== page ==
being full code versus either ‘‘DNR’’ or ‘‘AND’’ were ex- plored and analyzed in relation to patients’ characteristics, attitudes, and perceived prognosis. Methods Patients were invited to participate in the survey if their attending oncologist indicated they had advanced cancer and a projected life expectancy of less than one year, and they met the following criteria: (1) had capacity to make their own health care decisions, (2) spoke English as their first lan- guage, (3) were older than 18 years of age, (4) agreed to participate, and (5) their physician agreed that they could be approached for consent. After verbal agreement from the attending physician for the patient to participate, interviewers approached the patient and obtained informed consent. The information gathered was not shared with the patients’ health care providers, though patients were encouraged to discuss these issues with them. A total of 112 patients were asked to participate and 100 agreed (89%). Seven of the 100 patients did not complete the interview. Two reported feeling un- comfortable with the topics that were being discussed, and five needed to be taken for additional testing, treatment, or for an unanticipated admission. Upon approval of the institutional review board (IRB), a research associate or a resident physician in internal medicine not directly involved in patient care conducted semistructured interviews with 100 patients with advanced cancer who were seen at the outpatient cancer center or were admitted to the hematology-oncology inpatient service in a community hospital. Responses were recorded by the interviewer and entered into an IRB-approved database. After obtaining demographic data and inquiring about the patients’ past medical history and current cancer stage, in- cluding whether they believed they had a terminal illness, they were asked about their general knowledge and attitude regarding life support and resuscitation orders (see Table 1). At the end of the interview participants were given three hypothetical scenarios in which their projected life expec- tancies were one year, six months, and one month. Patients were randomly assigned to either be presented with the op- tion of being ‘‘full code’’ or ‘‘DNR,’’ or ‘‘full code’’ and ‘‘AND.’’ A sample size of 100 was planned to allow for the ability to determine a 20% difference in response rate to this portion of the study. Standard descriptive statistics were used as appropriate. Paired t-test and chi square test were used for testing statistical significance of parametric and nonpara- metric variables respectively. Results Of the 93 patients who completed the entire interview, 47 received the ‘‘DNR’’ and 46 the ‘‘AND’’ word choice in the hypothetical scenarios. The groups were similar in gender, ethnicity, education and income levels, cancer type, number of comorbidities, religion, and spirituality (see Table 1). Despite the two groups being similar demographically and in their reported knowledge of life-sustaining interventions, their attitudes towards those interventions were not the same (see Table 2). More patients in the ‘‘AND’’ than in the ‘‘DNR’’ group wanted to be maintained on a ventilator, have a tracheostomy and feeding tube placed, and receive CPR if they were to be in a permanent vegetative state ( p values 0.009–0.038). Patients in both groups were more agreeable to CPR than any other life-prolonging measure. The patients’ knowledge and beliefs about life-prolonging measures are shown in Table 2. Of note, all of the participants were considered by their attending physicians to have a ter- minal illness, but only 42% of interviewees believed they had one. In addition, just 25% of participants thought that their primary oncologist knew their EOL wishes. Of the 64 interviewees who had not made their wishes known to their primary oncologist, 36 (56%) did not want to discuss life support wishes with them in the future. Participants were equally likely to choose either of the ‘‘no code’’ options in all hypothetical scenarios ( p values > 0.54; see Fig. 1). Choosing ‘‘DNR’’ and ‘‘AND’’ was not correlated Table 1. Demographic Characteristics of Participants ‘‘AND’’ group (n = 46) ‘‘DNR’’ group (n = 47) Total (n = 93) Median age (range) 64 (29–88) 62 (31–88) 62 (29–88) Men (%) 15 (32.6) 15 (31.9) 30 (32.3) Caucasian (%) 29 (63.0) 26 (55.3) 55 (59.1) College degree or higher (%) 13 (28.3) 13 (27.7) 26 (28.0) Income < 20,000 USD/year 11 (23.9) 8 (17.0) 19 (20.4) 21,000–50,000 USD/year 13 (28.3) 11 (23.4) 24 (25.8) > 50,000 USD/year 11 (23.9) 13 (27.7) 24 (25.8) Cancer type Gastrointestinal 11 (23.9) 15 (31.9) 26 (30.0) Genitourinary 13 (28.3) 9 (19.1) 22 (23.7) Hematological 8 (17.4) 5 (10.6) 13 (14.0) Breast 6 (13.0) 6 (12.8) 12 (12.9) Lung 5 (10.9) 7 (14.9) 12 (12.9) Sarcoma 4 (8.7) 2 (4.3) 6 (6.4) Glioblastoma 1 (2.2) 2 (4.3) 3 (3.2) Other 2 (4.3) 2 (4.3) 4 (4.3) One or more comorbidities (%) 23 (50.0) 16 (34.0) 39 (41.9) 458 MILJKOVIC? ET AL.
with any of the demographic characteristics presented in Table 1 ( p values > 0.05). The proportion of patients who chose ‘‘DNR’’ or ‘‘AND’’ increased as their hypothetical survival time shortened. As could be expected, patients who were in favor of CPR, intubation, tracheostomy, or feeding tube placement in case of a permanent vegetative state were significantly less likely to choose ‘‘AND’’ or ‘‘DNR’’ versus ‘‘full code’’ in any of the scenarios ( p values < 0.001; see Fig. 1). For patients who were against having CPR, the proportion choosing ‘‘DNR’’ (when given the option of ‘‘DNR’’ or ‘‘full code’’) grew as the hypothetical prognosis worsened. In contrast, for those who were opposed to having CPR and were given the choice between ‘‘AND’’ and ‘‘full code,’’ the proportion choosing ‘‘AND’’ was already high when one year survival was pro- jected, and did not increase significantly as projected life expectancy was shorter ( p values 0.003–0.031; see Fig. 1). Of patients who reported not having a living will, 45% chose the ‘‘DNR’’ order but only 8% chose ‘‘AND’’ when these options were offered along with being ‘‘full code’’ ( p val- ues < 0.001). Discussion In this study of patients with advanced cancer, 58% of participants did not believe that their condition was terminal, 50% did not have a living will, and 61% had not appointed a health care power of attorney. Nearly all participants self- reported having knowledge about CPR, intubation, and other life-prolonging measures; but the minority of participants had a living will (LW) (49%) or durable power of attorney for healthcare (DPOA) (39%), similarly to previous reports.5,6 Seventy-five percent of patients reported that the oncologist did not know their EOL wishes, which was consistent with previous studies.7,8 Interestingly, 56% of the patients in this study whose oncologists did not know their EOL wishes did not wish to discuss this topic with the clinician. Previous studies with health care providers and patients’ family members indicated that ‘‘AND’’ phrasing might be more Table 2. Participants’ Knowledge and Beliefs about EOL Care and Life-Prolonging Measures ‘‘AND’’ group % (n = 46) ‘‘DNR’’ group % (n = 47) Total % (n = 93) Believes they have a terminal illness 15 (32.6) 24 (51.1) 39 (41.9) Has a living will 21 (45.6) 25 (53.2) 46 (49.5) Has DPOA 18 (39.1) 18 (38.3) 36 (38.7) Knows about: ventilators 37 (80.4) 37 (78.7) 74 (79.6) intubation 39 (84.8) 40 (85.1) 79 (84.9) tracheostomy 41 (89.1) 43 (91.5) 84 (90.3) feeding tubes 46 (100) 45 (95.7) 91 (97.8) CPR 46 (100) 47 (100) 93 (100) If permanently unconscious, would want: to be on a ventilator 18 (39.1) 7 (14.9) 25 (26.9) to have a tracheostomy placed 20 (43.4) 10 (21.3) 30 (32.3) to have a feeding tube placed 22 (47.8) 10 (21.3) 32 (34.4) to have CPR performed on me 27 (58.7) 17 (36.2) 43 (46.2) Doctor knows these wishes 13 (28.3) 10 (21.3) 23 (24.7) DPOA/someone close knows these wishes 36 (78.3) 33 (70.2) 69 (74.2) DPOA, durable power of attorney for healthcare. FIG. 1. End-of-life choices in three different scenarios of patients presented with ‘‘DNR’’ and ‘‘full code’’ orders, and patients presented with ‘‘AND’’ and ‘‘full code’’ orders, overall and by different CPR preferences. AND, allow natural death; DNR, dot not resuscitate; PVS, permanent vegetative state. ‘AND’ VERSUS ‘DNR’ 459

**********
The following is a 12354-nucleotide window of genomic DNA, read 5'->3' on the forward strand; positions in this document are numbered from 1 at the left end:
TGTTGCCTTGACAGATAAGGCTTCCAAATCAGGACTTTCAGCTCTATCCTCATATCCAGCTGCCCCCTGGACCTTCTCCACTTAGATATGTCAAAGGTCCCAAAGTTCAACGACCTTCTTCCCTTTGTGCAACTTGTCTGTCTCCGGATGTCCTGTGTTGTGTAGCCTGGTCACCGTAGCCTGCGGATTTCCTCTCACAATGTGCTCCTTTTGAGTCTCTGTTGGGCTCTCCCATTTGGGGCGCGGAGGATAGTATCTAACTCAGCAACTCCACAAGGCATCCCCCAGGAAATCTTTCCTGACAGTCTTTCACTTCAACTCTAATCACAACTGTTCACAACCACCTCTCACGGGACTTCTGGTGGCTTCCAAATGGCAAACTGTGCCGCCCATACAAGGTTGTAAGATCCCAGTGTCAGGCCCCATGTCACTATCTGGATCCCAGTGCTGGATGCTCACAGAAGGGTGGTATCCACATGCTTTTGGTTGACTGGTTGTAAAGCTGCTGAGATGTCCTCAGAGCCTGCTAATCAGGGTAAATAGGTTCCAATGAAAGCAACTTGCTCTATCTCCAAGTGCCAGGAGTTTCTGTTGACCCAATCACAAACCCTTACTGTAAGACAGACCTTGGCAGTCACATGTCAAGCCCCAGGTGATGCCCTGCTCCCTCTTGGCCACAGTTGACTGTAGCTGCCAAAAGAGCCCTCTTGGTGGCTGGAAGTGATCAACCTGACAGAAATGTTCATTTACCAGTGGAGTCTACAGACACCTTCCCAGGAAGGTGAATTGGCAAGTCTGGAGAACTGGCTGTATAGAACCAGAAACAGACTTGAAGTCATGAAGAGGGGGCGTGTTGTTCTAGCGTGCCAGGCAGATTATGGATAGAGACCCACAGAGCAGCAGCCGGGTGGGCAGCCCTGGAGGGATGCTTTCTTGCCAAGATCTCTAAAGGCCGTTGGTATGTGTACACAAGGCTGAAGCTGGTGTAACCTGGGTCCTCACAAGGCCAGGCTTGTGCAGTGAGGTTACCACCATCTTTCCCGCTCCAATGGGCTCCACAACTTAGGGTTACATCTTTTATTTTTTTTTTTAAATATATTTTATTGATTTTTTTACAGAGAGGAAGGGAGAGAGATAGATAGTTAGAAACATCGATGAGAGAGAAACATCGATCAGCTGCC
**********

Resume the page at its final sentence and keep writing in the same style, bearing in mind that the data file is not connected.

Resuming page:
acceptable than ‘‘DNR.’’3,9 In our sample of 93 patients with advanced cancer, however, there was no statistically significant difference in acceptability between ‘‘AND’’ and ‘‘DNR,’’ even as the clinical scenario predicted shorter survivals, to even one month of life (AND acceptance 47.83% versus DNR acceptance 61.70% at one month of predicted survival; see Fig. 1). Since the interviewees’ emotional response and comfort with the two discussions was not evaluated and compared, we cannot know their effect on what participants chose in each scenario. Another limitation of the study is that, despite randomization being successful in terms of demographic characteristics (see Table 1), significantly more patients in the ‘‘AND’’ group were in favor of CPR beforehand; and fewer had living wills, making the number of patients that chose the ‘‘no code’’ order in each group harder to compare. Proponents of ‘‘AND’’ phrasing cite emotional comfort as one of its advantages when compared to ‘‘DNR.’’8,9 We hypothesized that ‘‘AND’’ would be more acceptable than ‘‘DNR,’’ but overall the two orders were equally acceptable. For a subset of patients who were given a projected life ex- pectancy of one year and indicated that they would not want CPR, the ‘‘DNR’’ order was more acceptable than ‘‘AND.’’ Instead of using different phrasing to affect the patients’ choices, providers could use other methods to educate pa- tients about EOL care—including video decision support tools11,12 or palliative care consult teams.13,14 Author Disclosure Statement No competing financial interests exist. References 1. Cohen RW: A tale of two conversations. Hastings Cent Rep 2004;34:49. 2. Meyer C: ‘‘Allow Natural Death An Alternative to DNR?’’ Hospice Patients Alliance Website. 2014. www.hospicepatients .org/and.html. (Last accessed December 10, 2013.) 3. Venneman SS, Narnor-Harris P, Perish M, et al.: ‘‘Allow natural death’’ versus ‘‘do not resuscitate:’’ Three words that can change a life. J Med Ethics 2008;34:2–6. 4. Barnato AE, Arnold RM: The effect of emotion and physician communication behaviors on surrogates’ life- sustaining treatment decisions: A randomized simulation experiment. Crit Care Med 2013;41:1686–1691. 5. Guo Y, Palmer JL, Bianty J, et al.: Advance directives and do-not-resuscitate orders in patients with cancer with met- astatic spinal cord compression: Advanced care planning implications. J Palliat Med 2010;13:513–517. 6. Sharma RK, Dy SM: Documentation of information and care planning for patients with advanced cancer: Associa- tions with patient characteristics and utilization of hospital care. Am J Hosp Palliat Care 2011;28:543–549. 7. Virmani J, Schneiderman LJ, Kaplan RM: Relationship of advance directives to physician-patient communication. Arch Intern Med 1994;154:909–913. 8. Lamont EB, Siegler M: Paradoxes in cancer patients’ ad- vance care planning. J Palliat Med 2000;3:27–35. 9. Jones BL, Parker-Raley J, Higgerson R, et al.: Finding the right words: Using the terms allow natural death (AND) and do not resuscitate (DNR) in pediatric palliative care. J Healthc Qual 2008;30:55–63. 10. Kelley CG, Lipson AR, Daly BJ, et al.: Advance directive use and psychosocial characteristics: An analysis of pa- tients enrolled in a psychosocial cancer registry. Cancer Nurs 2009;32:335–341. 11. Volandes AE, Paasche-Orlow MK, Mitchell SL, et al.: Randomized controlled trial of a video decision sup- port tool for cardiopulmonary resuscitation decision making in advanced cancer. J Clin Oncol 2013;31:380– 386. 12. Epstein AS, Volandes AE, Chen LY, et al.: A randomized controlled trial of a cardiopulmonary resuscitation video in advance care planning for progressive pancreas and hepatobiliary cancer patients. J Palliat Med 2013;16:623– 631. 13. Gonsalves WI, Tashi T, Krishnamurthy J, et al.: Effect of palliative care services on the aggressiveness of end-of-life care in the Veteran’s Affairs cancer population. J Palliat Med 2011; 14:1231–1235. 14. Sacco J, Deravin Carr DR, Viola D: The effects of the Palliative Medicine Consultation on the DNR status of African Americans in a safety-net hospital. Am J Hosp Palliat Care 2013;30:363–369. Address correspondence to: Milos? D. Miljkovic?, MD, MSc National Cancer Institute Medical Oncology Service 10 Center Drive, Room 12N226 Bethesda, MD 20814 E-mail: email@example.com 460 MILJKOVIC? ET AL.